In almost every school, there are students who struggle in reading, despite multiple interventions. As a result, far too many students graduate from high school ill-prepared for the academic rigors of college or the literacy requirements of today’s entry-level jobs. 

According to “The Condition of College & Career Readiness 2015” report by ACT, only 46 percent of all ACT-tested high school graduates nationwide met the ACT college readiness benchmarks in reading.

To close the gap between college eligibility and readiness, Conner High School in Hebron, KY, launched a course in 2010 called “Reading for College Success.” The semester-long course was designed for students who aren’t meeting benchmarks on ACT’s EPAS® (Educational Planning and Assessment System) tests. Since launching the course, our struggling readers have made tremendous progress—increasing their ACT scores and achieving gains of up to six grade levels in reading in a single school year. 

Reading for College Success 

At Conner High School, we share a vision that all students will graduate college- and career-ready. So, it’s a tough conversation when I have to tell parents their child isn’t meeting our reading benchmarks. When I tell them we have an intervention that can help their child advance up to six grade levels in reading, many don’t believe it. But we have the data to show that it’s true, and that it works.

Reading for College Success is a one-credit elective. All students who have a reading score below 15 on ACT’s Explore benchmark assessment in the eighth grade or ACT’s Plan benchmark assessment in the 10th grade are required to enroll. During the 90-minute class, students have 50 minutes of classroom instruction with a language arts teacher. Then they spend 40 minutes working independently on one or two online reading programs.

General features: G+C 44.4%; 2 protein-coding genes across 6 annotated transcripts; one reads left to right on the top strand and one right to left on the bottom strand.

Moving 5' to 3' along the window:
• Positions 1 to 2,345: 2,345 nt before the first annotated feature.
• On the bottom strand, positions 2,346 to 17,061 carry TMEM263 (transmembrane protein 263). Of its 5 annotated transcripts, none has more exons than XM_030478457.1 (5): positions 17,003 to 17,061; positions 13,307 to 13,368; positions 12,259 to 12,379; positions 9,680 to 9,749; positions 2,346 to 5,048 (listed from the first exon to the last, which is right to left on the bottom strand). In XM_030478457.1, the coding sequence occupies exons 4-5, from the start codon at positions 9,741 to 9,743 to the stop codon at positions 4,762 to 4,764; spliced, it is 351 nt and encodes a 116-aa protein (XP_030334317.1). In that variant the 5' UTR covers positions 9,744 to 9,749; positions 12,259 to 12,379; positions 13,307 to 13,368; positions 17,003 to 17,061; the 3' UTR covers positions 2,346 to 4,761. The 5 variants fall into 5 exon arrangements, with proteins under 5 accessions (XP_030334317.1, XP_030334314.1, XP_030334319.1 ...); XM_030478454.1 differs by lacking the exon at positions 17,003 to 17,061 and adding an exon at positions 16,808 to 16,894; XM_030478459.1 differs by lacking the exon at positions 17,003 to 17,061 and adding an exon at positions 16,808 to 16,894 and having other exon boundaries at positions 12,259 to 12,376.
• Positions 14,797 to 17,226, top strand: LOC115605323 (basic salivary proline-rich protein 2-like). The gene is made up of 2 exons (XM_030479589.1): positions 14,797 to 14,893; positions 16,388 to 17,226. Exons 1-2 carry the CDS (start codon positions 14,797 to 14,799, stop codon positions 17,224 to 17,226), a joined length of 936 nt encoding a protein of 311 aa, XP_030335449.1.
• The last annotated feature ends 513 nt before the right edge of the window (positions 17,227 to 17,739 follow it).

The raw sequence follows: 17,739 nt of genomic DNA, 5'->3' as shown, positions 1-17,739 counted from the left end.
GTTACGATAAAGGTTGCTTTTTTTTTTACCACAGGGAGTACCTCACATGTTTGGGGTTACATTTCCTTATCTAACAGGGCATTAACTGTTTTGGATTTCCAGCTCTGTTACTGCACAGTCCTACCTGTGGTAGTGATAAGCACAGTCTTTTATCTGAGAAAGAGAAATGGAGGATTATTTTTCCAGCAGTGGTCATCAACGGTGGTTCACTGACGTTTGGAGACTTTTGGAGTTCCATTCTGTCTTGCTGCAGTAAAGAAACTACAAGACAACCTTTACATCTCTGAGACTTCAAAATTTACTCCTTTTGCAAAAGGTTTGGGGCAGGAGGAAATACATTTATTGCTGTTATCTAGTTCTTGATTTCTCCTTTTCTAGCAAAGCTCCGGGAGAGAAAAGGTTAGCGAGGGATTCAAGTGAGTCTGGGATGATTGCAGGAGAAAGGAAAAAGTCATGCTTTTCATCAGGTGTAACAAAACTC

A Positive Atmosphere

Most students in Reading for College Success have been struggling for years, and many say they don’t like reading. So, our first priority is to motivate them. Each day, language arts teacher Wendy Karle strives to create a fun, high-energy atmosphere. She compliments students’ efforts and offers positive reinforcement. She distributes certificates and awards to celebrate students’ growth. She also works very hard to establish a comfort zone so they’re not afraid to take risks in front of their peers. After a while, students say they enjoy the class so much that it almost feels like they’re learning “by accident.” 

Classroom Instruction

Reading for College Success is organized around five units: foundations, reading for information, text structure, reading literature, and vocabulary. During the classroom instruction, Karle breaks down each lesson into small chunks. In a regular classroom, a teacher might cover several components at once in a shorter amount of time. In contrast, Karle will spend several days delivering explicit, detailed instruction on just one part of one unit. 

Another key strategy is to get students to slow down and pay attention to what they’re reading. It’s important to remind them that reading isn’t about speed or getting through an assignment as quickly as possible. So, Karle uses a document camera and Smart Board to show them how to annotate. This helps them think about what they’re reading, instead of racing through it.

Online Reading Interventions

In our Reading for College Success course, we also assign students to one or two online reading programs, based on their individual needs. We use the Reading Assistant program by Scientific Learning to provide individualized reading coaching. The online reading tool uses speech recognition technology to correct and support students as they read aloud. This helps them build fluency and comprehension with the help of a supportive listener. We also use the Fast ForWord program to help students build foundational reading and language skills, as well as cognitive skills such as memory, attention, and processing speed.